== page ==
Fiction and Writing

Writing & Publishing A Book Every Other Month.


Come December I will have written and released nine books over eighteen months. That’s a book every other month. I thought you’d like to see how I do it.

For reference, I write Urban Fantasy books in a big complicated high-magic world. I write in a number of series, all set in the same world. What I say and do, applies to those facts. If you write contemporary romance standalones, then not everything I have to say will be relevant. Still, I hope it helps.

Why do I write/publish so quickly?

Because this is my full-time job, this pays my bills. Having a large back catalogue with a number of different series and thus entry points for readers to get into my work, makes paying said bills much easier. The quicker I can build that back catalogue, the sooner I’ll be in a stronger position.

How do I do it?

The real key here, is organisation and focus. Now believe me I know how hard the focus part is, I have ADD. I cannot sit and write or focus for more than ten minutes. This brings me into the first step – finding out what works for you. If you don’t know how to create the conditions that allow you to write at your best pace, then you’re going to struggle.

It’s taken me a good while to figure out what I need to be able to tune out the world and write as quickly as I can. I need music playing – it usually takes me about a week to create or find a suitable playlist on Spotify. I also need Twitter open, something to drink close at hand, and somewhere comfortable to sit. Twitter and music provide controllable distractions. I check twitter between scenes, that gives my mind the frequent little breaks it needs to be able to cope with the intense focus that comes with writing.

Experiment, figure out what works best for you. Keep in mind that discipline and a strong will are absolutely key. If you’re like me and you need controlled distractions, work really hard to actually control them. You can’t afford to lose precious time due to shiny object syndrome.

Once you’d got your conditions down and you can reliably sit down and write, you can work on your writing speed and productivity.

It’s really mentally draining writing lots of words every day. I’m not going to tell you that you need to write every day, you need to do what works for you. I regularly have days I don’t write, I just make sure to make up those lost words on the days I do write. That’s done through focus and writing sprints.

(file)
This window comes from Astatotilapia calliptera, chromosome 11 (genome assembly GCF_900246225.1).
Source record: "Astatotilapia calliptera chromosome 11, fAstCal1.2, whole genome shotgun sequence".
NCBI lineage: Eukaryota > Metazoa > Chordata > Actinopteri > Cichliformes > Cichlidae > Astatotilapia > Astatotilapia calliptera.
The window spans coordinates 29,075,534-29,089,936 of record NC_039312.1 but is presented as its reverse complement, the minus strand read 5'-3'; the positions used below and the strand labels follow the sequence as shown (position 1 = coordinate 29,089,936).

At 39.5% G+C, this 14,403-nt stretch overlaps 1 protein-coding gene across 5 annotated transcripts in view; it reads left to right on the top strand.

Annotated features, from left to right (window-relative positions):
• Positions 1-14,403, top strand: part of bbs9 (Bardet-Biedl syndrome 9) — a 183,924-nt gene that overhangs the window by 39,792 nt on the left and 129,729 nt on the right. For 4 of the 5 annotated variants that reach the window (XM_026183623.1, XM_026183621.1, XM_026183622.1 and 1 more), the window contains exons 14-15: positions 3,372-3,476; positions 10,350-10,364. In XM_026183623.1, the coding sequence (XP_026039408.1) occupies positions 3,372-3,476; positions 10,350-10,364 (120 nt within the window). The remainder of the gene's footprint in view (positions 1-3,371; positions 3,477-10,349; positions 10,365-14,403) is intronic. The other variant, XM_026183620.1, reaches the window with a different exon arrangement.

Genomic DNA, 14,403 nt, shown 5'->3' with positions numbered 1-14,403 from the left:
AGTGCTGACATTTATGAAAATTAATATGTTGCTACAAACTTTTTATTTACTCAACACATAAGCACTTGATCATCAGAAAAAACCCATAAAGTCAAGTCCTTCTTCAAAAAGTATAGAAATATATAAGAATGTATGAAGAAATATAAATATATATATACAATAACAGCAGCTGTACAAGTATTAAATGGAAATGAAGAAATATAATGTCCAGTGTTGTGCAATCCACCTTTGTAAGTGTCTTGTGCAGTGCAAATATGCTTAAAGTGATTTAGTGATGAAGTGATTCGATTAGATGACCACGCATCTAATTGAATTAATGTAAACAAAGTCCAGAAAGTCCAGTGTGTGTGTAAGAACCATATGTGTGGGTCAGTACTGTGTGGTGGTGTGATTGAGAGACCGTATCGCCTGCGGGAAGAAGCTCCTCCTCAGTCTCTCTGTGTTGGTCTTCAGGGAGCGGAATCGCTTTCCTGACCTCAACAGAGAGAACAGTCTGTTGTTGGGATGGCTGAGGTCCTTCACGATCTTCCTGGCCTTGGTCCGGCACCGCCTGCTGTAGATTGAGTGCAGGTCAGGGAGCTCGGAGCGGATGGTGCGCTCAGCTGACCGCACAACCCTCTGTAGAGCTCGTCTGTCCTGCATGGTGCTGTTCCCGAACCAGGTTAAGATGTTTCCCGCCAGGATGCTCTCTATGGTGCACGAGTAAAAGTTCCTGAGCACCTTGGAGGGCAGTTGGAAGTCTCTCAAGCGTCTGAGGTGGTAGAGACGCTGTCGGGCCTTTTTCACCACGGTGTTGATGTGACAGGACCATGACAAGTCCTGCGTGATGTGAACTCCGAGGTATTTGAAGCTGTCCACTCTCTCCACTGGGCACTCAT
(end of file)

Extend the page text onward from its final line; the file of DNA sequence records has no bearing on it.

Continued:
You’ve probably heard of writing sprints, they’re hailed as a godsend – they certainly are for me. The idea of sitting and writing 8,000 words straight through, of sitting and writing for four hours with no break, is awful. What I do is write scene by scene. When I’m struggling I use the pomodoro technique – set a timer and get into your ideal conditions. Write for the entirety of that time, I usually use five minutes. You can use something like the forest app (where a little tree grows for as long as you don’t surf the internet and write), write or die, there are lots of Pomodoro timers out there. Again, figure out what works for you. The key is short bursts of intense focus that produces a good number of words. This method helped me a lot too – personally I use playing cards. 

This is where people are probably rolling their eyes and muttering about how writing quickly means writing shitily, and so on and so forth. About that… you need to put out a clean first draft if you’re going to publish this quickly. You cannot afford to produce a first draft that will require intense edits or rewrites, there is not enough time for all of that.

My first drafts get a very light developmental edit (from a professional) – he goes over them with a fine-toothed comb but I very rarely need to do more than tweak a couple of sentences. They get three rounds of copy editing and proof reading. There is no point in doing this if you’re going to publish low-quality books – you’ll end up with no readers.

If you plan on writing series, particularly in a genre that requires a lot of world-building, then I strongly recommend taking the time to do all of the relevant world-building before you start writing. That will speed your writing process up wonderfully. I used to waste far too much time having to stop and figure things out, now that I create a loose outline and make extensive notes on the world before I start, I can keep rolling.